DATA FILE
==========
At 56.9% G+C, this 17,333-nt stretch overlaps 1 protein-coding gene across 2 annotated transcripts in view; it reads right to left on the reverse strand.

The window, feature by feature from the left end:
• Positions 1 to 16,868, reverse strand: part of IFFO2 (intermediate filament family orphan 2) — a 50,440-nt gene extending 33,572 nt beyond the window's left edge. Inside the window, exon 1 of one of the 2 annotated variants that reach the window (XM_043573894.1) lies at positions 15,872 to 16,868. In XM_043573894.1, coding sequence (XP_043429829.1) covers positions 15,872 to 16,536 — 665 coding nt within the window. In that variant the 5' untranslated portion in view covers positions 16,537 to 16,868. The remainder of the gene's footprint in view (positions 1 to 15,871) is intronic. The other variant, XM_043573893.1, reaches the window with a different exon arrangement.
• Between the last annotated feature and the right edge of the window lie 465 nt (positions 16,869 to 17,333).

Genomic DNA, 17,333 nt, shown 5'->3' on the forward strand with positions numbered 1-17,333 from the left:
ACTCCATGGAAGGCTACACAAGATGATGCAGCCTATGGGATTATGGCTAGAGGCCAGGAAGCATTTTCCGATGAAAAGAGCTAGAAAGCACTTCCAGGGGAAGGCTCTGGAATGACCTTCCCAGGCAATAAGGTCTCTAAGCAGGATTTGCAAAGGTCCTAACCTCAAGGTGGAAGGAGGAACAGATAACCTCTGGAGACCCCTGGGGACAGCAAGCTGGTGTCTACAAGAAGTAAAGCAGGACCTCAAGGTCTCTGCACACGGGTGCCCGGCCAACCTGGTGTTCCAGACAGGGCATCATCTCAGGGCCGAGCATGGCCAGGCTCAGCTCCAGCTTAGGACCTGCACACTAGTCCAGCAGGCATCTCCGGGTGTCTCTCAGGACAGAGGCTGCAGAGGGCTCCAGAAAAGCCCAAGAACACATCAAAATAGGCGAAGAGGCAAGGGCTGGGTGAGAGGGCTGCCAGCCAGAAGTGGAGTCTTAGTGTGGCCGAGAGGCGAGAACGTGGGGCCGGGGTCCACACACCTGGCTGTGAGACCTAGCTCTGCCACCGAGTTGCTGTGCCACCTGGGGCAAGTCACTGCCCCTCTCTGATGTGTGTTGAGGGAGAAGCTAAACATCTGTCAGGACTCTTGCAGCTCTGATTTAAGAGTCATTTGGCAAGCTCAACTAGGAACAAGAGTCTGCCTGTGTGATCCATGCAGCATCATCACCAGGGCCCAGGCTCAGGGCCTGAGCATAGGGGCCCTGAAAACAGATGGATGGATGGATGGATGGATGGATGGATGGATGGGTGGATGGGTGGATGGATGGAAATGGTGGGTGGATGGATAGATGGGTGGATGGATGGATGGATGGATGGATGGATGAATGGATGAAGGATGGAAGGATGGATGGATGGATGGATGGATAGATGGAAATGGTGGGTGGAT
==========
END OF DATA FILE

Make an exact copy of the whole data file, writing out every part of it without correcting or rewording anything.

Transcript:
At 56.9% G+C, this 17,333-nt stretch overlaps 1 protein-coding gene across 2 annotated transcripts in view; it reads right to left on the reverse strand.

The window, feature by feature from the left end:
• Positions 1 to 16,868, reverse strand: part of IFFO2 (intermediate filament family orphan 2) — a 50,440-nt gene extending 33,572 nt beyond the window's left edge. Inside the window, exon 1 of one of the 2 annotated variants that reach the window (XM_043573894.1) lies at positions 15,872 to 16,868. In XM_043573894.1, coding sequence (XP_043429829.1) covers positions 15,872 to 16,536 — 665 coding nt within the window. In that variant the 5' untranslated portion in view covers positions 16,537 to 16,868. The remainder of the gene's footprint in view (positions 1 to 15,871) is intronic. The other variant, XM_043573893.1, reaches the window with a different exon arrangement.
• Between the last annotated feature and the right edge of the window lie 465 nt (positions 16,869 to 17,333).

Genomic DNA, 17,333 nt, shown 5'->3' on the forward strand with positions numbered 1-17,333 from the left:
ACTCCATGGAAGGCTACACAAGATGATGCAGCCTATGGGATTATGGCTAGAGGCCAGGAAGCATTTTCCGATGAAAAGAGCTAGAAAGCACTTCCAGGGGAAGGCTCTGGAATGACCTTCCCAGGCAATAAGGTCTCTAAGCAGGATTTGCAAAGGTCCTAACCTCAAGGTGGAAGGAGGAACAGATAACCTCTGGAGACCCCTGGGGACAGCAAGCTGGTGTCTACAAGAAGTAAAGCAGGACCTCAAGGTCTCTGCACACGGGTGCCCGGCCAACCTGGTGTTCCAGACAGGGCATCATCTCAGGGCCGAGCATGGCCAGGCTCAGCTCCAGCTTAGGACCTGCACACTAGTCCAGCAGGCATCTCCGGGTGTCTCTCAGGACAGAGGCTGCAGAGGGCTCCAGAAAAGCCCAAGAACACATCAAAATAGGCGAAGAGGCAAGGGCTGGGTGAGAGGGCTGCCAGCCAGAAGTGGAGTCTTAGTGTGGCCGAGAGGCGAGAACGTGGGGCCGGGGTCCACACACCTGGCTGTGAGACCTAGCTCTGCCACCGAGTTGCTGTGCCACCTGGGGCAAGTCACTGCCCCTCTCTGATGTGTGTTGAGGGAGAAGCTAAACATCTGTCAGGACTCTTGCAGCTCTGATTTAAGAGTCATTTGGCAAGCTCAACTAGGAACAAGAGTCTGCCTGTGTGATCCATGCAGCATCATCACCAGGGCCCAGGCTCAGGGCCTGAGCATAGGGGCCCTGAAAACAGATGGATGGATGGATGGATGGATGGATGGATGGATGGGTGGATGGGTGGATGGATGGAAATGGTGGGTGGATGGATAGATGGGTGGATGGATGGATGGATGGATGGATGGATGAATGGATGAAGGATGGAAGGATGGATGGATGGATGGATGGATAGATGGAAATGGTGGGTGGAT